|Colombian biodiversity - in good hands?|
After eight years, Colombia, one of the world's most biodiverse nations, finally has a minister of the environment again.
In 2003, then-Pres. Alvaro Uribe merged the ministry of the environment into that of housing and territorial development - in order to save money, I suppose. A glance at the combined ministry's website shows that its housing side, which generates political support, gets lots more priority than does environmental regulation, which can cost votes.
So it was encouraging last June when Pres. Juan Manuel Santos once again gave the environment its own ministry.
|Frank Pearl: Good at resolving armed conflict, |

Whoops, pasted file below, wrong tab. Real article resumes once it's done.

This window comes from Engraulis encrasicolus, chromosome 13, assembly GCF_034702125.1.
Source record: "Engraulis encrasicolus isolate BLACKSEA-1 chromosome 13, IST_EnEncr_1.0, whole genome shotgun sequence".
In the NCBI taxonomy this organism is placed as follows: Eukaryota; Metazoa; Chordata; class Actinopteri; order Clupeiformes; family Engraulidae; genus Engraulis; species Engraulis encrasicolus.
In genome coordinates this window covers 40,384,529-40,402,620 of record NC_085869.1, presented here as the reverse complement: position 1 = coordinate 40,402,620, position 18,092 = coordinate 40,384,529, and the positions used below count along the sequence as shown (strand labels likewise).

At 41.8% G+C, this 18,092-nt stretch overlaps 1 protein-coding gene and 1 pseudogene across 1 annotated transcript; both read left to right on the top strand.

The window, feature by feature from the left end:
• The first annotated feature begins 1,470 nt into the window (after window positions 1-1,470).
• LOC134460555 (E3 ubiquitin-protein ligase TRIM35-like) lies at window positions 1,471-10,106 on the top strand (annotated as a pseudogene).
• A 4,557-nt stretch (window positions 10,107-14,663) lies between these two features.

but can he protect the environment?
|An open-pit mine in Colombia. |
The gold, coal and other industries
want more of these.
One suspects, unfortunately, that Pearl was chosen because, as a greenhorn on the environment and untrained in biodiversity defense, extraction industries expect him to be a pushover for those strip-mining, clear-cutting multinationals.
Wasn't there anybody else available? The leader of an environmentalist NGO? A respected official in the existing ministry of the environment and housing?
|Sandra Bessudo: Too radical to be minister?|
Most disappointingly, I haven't heard any objections to Pearl's apppointment. In fact, Colombian beauty queen crownings have sometimes generated more controversy.
Perhaps Pearl will surprise. For Colombia's future, let's hope he does.
But I'm not betting on it. And I suspect that the multinationals don't expect him too, either.
By Mike Ceaser, of Bogotá Bike Tours